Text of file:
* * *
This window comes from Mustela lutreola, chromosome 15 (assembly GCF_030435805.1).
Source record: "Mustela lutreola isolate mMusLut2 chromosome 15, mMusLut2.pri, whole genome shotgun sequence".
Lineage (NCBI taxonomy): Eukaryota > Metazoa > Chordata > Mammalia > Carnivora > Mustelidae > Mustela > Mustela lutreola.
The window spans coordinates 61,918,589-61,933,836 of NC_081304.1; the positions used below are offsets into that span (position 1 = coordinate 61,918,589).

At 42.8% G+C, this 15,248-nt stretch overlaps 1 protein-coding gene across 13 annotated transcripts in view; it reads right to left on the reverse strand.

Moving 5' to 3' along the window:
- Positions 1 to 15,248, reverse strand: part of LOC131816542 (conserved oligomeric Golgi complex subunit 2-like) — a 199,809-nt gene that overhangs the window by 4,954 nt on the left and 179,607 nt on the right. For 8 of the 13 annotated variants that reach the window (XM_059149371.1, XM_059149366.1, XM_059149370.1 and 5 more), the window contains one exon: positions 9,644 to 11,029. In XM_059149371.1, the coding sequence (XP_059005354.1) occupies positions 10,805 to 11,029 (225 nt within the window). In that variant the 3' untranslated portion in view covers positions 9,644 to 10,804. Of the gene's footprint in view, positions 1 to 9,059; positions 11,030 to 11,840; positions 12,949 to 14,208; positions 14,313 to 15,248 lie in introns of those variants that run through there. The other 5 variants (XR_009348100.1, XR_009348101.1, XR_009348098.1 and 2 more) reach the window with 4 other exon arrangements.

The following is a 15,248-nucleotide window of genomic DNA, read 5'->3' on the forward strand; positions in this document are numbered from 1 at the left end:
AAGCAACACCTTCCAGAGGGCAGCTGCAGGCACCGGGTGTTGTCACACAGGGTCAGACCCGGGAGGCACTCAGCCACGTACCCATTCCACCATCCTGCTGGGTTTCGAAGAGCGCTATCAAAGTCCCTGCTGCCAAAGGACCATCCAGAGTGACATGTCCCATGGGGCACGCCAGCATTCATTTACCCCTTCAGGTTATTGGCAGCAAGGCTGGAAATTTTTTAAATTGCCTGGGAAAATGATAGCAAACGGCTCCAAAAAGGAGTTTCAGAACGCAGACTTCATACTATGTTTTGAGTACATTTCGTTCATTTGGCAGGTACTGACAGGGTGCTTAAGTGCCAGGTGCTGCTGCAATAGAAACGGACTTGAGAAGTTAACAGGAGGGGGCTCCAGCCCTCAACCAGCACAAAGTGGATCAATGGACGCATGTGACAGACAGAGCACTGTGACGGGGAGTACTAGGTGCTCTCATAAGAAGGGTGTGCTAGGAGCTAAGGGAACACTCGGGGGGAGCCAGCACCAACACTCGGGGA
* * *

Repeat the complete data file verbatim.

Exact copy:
This window comes from Mustela lutreola, chromosome 15 (assembly GCF_030435805.1).
Source record: "Mustela lutreola isolate mMusLut2 chromosome 15, mMusLut2.pri, whole genome shotgun sequence".
Lineage (NCBI taxonomy): Eukaryota > Metazoa > Chordata > Mammalia > Carnivora > Mustelidae > Mustela > Mustela lutreola.
The window spans coordinates 61,918,589-61,933,836 of NC_081304.1; the positions used below are offsets into that span (position 1 = coordinate 61,918,589).

At 42.8% G+C, this 15,248-nt stretch overlaps 1 protein-coding gene across 13 annotated transcripts in view; it reads right to left on the reverse strand.

Moving 5' to 3' along the window:
- Positions 1 to 15,248, reverse strand: part of LOC131816542 (conserved oligomeric Golgi complex subunit 2-like) — a 199,809-nt gene that overhangs the window by 4,954 nt on the left and 179,607 nt on the right. For 8 of the 13 annotated variants that reach the window (XM_059149371.1, XM_059149366.1, XM_059149370.1 and 5 more), the window contains one exon: positions 9,644 to 11,029. In XM_059149371.1, the coding sequence (XP_059005354.1) occupies positions 10,805 to 11,029 (225 nt within the window). In that variant the 3' untranslated portion in view covers positions 9,644 to 10,804. Of the gene's footprint in view, positions 1 to 9,059; positions 11,030 to 11,840; positions 12,949 to 14,208; positions 14,313 to 15,248 lie in introns of those variants that run through there. The other 5 variants (XR_009348100.1, XR_009348101.1, XR_009348098.1 and 2 more) reach the window with 4 other exon arrangements.

The following is a 15,248-nucleotide window of genomic DNA, read 5'->3' on the forward strand; positions in this document are numbered from 1 at the left end:
AAGCAACACCTTCCAGAGGGCAGCTGCAGGCACCGGGTGTTGTCACACAGGGTCAGACCCGGGAGGCACTCAGCCACGTACCCATTCCACCATCCTGCTGGGTTTCGAAGAGCGCTATCAAAGTCCCTGCTGCCAAAGGACCATCCAGAGTGACATGTCCCATGGGGCACGCCAGCATTCATTTACCCCTTCAGGTTATTGGCAGCAAGGCTGGAAATTTTTTAAATTGCCTGGGAAAATGATAGCAAACGGCTCCAAAAAGGAGTTTCAGAACGCAGACTTCATACTATGTTTTGAGTACATTTCGTTCATTTGGCAGGTACTGACAGGGTGCTTAAGTGCCAGGTGCTGCTGCAATAGAAACGGACTTGAGAAGTTAACAGGAGGGGGCTCCAGCCCTCAACCAGCACAAAGTGGATCAATGGACGCATGTGACAGACAGAGCACTGTGACGGGGAGTACTAGGTGCTCTCATAAGAAGGGTGTGCTAGGAGCTAAGGGAACACTCGGGGGGAGCCAGCACCAACACTCGGGGA